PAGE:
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As a long time climber, I’ve recently gotten back into bouldering and steep sport climbing as a way to train for longer and harder routes. I needed a climbing shoe that would give me the performance of an aggressive shoe while also not being too uncomfortable to wear while climbing. I wanted a shoe that would work well on my projects and give me a bit more of an edge to get the send. The Five Ten Aleon’s checked those boxes. Designed by world-class boulderer Fred Nicole, the Five Ten Aleon certainly delivers Nicole’s bouldering expertise into a well-purposed shoe. Additionally, Five Ten’s partnership with Adidas has given them access to a broad range of materials and technologies to produce a top end climbing shoe. They are lightweight, perform exceptionally well and are somewhat comfortable for such an aggressive shoe. To top it off, these shoes aren’t overly flashy but still have a nice stylish appearance.

Five Ten Aleon

Product Description: The Five Ten Aleon is an aggressive shoe designed for hard boulder problems with really small footholds. It's a powerful, extremely precise shoe which, thanks to Adidas' plethora of resources, features new materials and new manufacturing processes to improve its comfort, fit, and performance.

Price: $190 MSRP

  • Quality
    (5)
  • Features
    (5)
  • Fit
    (3)
  • Durability
    (4)

Summary

These shoes are designed for steep sport climbing and bouldering and that’s what they do best. Five Ten is known for a narrower toe box, but the Aleon’s have a wider toe box that accommodates users with wide feet. Due to the tight fit, they hold up well when heel hooking, and also perform very well on the smallest edges.

Overall 4.3

Pros

  • Perform exceptionally well on steep sport routes and boulders,
  • Solid heel hooking
  • Edges stick well to the smallest chips

Cons

  • A snug fit which can be uncomfortable

  • Don’t do well on low angle slabs or crack climbing

Fit

I planned a trip to the New River Gorge in West Virginia to try these shoes for the first time. While I didn’t have the opportunity to test them fully, I did try them out on some of the sandstone boulders within walking distance of the American Alpine Club campground. I was a little worried that the size I chose would be too small even though it’s the size I normally wear, but I was impressed to find that they fit well. The sizing was a little tighter than most, but it didn’t seem to be a problem and the snug fit felt great when heel hooking. The shoe has a single Velcro strap near the top which keeps it out of the way when toe hooking, but still allows for some adjustment.

Versatility

After returning to my home in Western North Carolina, I decided to take the Aleon’s for a spin at the popular boulder fields of Rumbling Bald. It was a beautiful spring day with temps in the mid 50’s and really good friction that morning. I did a circuit around the boulder field trying the shoes out on different styles of climbing, from steep heel hooking problems to thin crimpy faces, and the shoes seemed to do well in most areas with the exception of course on lower angle slabs. The aggressive nature of the shoes made it quite painful on the slabs, but in reality, that’s not what they are designed for.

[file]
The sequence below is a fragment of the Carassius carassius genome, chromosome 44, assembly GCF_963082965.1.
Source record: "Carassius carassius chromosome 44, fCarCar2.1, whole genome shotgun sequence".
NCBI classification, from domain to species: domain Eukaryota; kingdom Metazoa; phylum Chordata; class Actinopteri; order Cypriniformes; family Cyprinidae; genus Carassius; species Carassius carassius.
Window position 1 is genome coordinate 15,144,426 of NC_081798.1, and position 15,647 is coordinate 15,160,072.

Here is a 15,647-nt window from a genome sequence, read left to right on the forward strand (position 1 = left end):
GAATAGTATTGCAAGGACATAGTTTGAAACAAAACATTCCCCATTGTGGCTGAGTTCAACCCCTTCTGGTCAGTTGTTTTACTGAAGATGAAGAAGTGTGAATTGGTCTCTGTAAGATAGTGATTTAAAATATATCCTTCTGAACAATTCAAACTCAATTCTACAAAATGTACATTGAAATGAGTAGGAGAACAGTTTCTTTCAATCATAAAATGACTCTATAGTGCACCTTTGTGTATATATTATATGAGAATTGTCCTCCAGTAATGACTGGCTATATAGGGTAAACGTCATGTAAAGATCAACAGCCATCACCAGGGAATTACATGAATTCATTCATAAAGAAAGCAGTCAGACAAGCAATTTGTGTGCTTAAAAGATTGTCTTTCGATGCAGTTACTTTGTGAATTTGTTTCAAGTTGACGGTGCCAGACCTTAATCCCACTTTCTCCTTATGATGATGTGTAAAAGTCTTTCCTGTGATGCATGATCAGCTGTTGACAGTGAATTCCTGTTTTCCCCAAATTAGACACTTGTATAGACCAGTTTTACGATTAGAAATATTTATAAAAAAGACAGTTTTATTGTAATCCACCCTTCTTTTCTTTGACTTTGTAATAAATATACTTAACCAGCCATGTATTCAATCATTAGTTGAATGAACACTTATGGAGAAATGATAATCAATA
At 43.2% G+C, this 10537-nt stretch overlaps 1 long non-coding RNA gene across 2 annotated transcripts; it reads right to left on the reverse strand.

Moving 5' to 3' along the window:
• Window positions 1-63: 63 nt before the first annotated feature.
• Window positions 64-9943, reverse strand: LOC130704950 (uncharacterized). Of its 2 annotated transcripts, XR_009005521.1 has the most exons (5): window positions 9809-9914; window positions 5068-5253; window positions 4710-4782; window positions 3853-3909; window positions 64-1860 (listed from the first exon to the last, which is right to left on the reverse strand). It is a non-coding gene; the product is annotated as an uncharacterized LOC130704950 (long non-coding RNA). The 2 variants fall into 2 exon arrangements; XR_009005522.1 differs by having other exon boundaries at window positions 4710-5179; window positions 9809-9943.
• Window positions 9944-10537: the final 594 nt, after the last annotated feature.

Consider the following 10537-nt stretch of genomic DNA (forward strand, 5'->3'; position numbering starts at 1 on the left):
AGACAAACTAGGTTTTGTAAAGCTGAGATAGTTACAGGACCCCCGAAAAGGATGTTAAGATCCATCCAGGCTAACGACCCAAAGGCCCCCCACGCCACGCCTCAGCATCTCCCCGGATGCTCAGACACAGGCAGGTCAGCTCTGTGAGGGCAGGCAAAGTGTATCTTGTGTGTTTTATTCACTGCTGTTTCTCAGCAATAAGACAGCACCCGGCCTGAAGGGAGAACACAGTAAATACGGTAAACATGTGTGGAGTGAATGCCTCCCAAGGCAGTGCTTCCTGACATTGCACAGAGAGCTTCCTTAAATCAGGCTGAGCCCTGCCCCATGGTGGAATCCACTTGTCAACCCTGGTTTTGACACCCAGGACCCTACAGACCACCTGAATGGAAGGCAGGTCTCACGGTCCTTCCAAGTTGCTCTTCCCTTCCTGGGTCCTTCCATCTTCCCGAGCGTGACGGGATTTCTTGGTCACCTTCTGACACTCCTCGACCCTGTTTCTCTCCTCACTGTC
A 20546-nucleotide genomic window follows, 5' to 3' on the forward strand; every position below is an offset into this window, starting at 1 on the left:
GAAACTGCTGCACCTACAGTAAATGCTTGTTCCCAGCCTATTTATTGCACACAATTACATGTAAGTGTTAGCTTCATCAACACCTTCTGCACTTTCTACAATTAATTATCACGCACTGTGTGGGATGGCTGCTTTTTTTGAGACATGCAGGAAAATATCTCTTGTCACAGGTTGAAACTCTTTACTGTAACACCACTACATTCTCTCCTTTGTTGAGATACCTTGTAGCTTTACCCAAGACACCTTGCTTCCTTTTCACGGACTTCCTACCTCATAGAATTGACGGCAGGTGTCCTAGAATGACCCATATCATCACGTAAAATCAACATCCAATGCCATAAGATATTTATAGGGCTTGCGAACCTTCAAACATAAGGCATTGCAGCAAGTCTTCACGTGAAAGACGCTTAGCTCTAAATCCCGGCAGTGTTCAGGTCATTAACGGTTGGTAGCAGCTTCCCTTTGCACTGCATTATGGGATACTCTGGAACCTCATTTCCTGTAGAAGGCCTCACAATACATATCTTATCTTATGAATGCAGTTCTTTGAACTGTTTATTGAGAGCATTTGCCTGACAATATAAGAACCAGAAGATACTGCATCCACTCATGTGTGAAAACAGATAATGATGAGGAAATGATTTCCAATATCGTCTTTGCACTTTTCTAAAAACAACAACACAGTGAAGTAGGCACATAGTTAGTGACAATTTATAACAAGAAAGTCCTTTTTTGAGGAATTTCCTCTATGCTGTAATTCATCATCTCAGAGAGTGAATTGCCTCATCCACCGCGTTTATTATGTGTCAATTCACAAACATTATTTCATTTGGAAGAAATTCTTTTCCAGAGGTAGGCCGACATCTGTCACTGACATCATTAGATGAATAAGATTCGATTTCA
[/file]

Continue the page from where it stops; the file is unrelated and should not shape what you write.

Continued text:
I wanted to spend more time in these shoes, especially on steep sport routes, so I made a trip to Hidden Valley, Virginia to test them on some steep overhanging sport routes. I knew that the Aleon’s would do well on the steep stuff, so I also wanted to try them on vertical faces and cracks. I chose a route that began with a vertical crack and then finished out a roof. The crack section was short, about 30 feet, but by the time I topped out onto a ledge above I was ready to take the shoes off. I took a second to rest on the ledge and let my feet recover and then I took off into the steep heel hooking roof above. While climbing through the roof I felt great and the shoes excelled. Once I clipped the chains I made a mental comment to myself about how solid my foot placements felt while pulling the roof. The C4 stealth rubber works very well and seems to stick to everything. I intentionally tried to use the smallest edges and was surprised when my foot didn’t pop after weighting it. 

Room for Improvement

The only downside I found to these shoes is the tighter fit and they are limited to a specific style of climbing, but they do exactly what they are designed to do, and they do it well.  

     

Final Word

Overall, I was thoroughly impressed with these shoes and would certainly recommend them to someone looking for a high-end, bouldering specific shoe. They do great with steep sport climbing as well but wouldn’t be my go-to for a day of cragging. I will continue to take these shoes bouldering because I love the way the heel stays put while heel hooking and how sticky that C4 rubber is. I was also impressed by the Primeknit material which is one of the benefits of Five Ten’s partnership with Adidas. The fabric allows for a snug fit across the top of the foot while remaining comfortable due to the seamless nature of the Primeknit upper fabric. If you’re wanting to climb hard and looking for a shoe that will give you a bit of an edge with your footwork, then the new Five Ten Aleon’s are a great choice. Also, keep in mind that these shoes accommodate a wider foot than most other Five Ten shoes, so don’t let the Five Ten brand turn you away. 

Shop the Five Ten Aleon on Outdoor Prolink. Not a member? Apply today!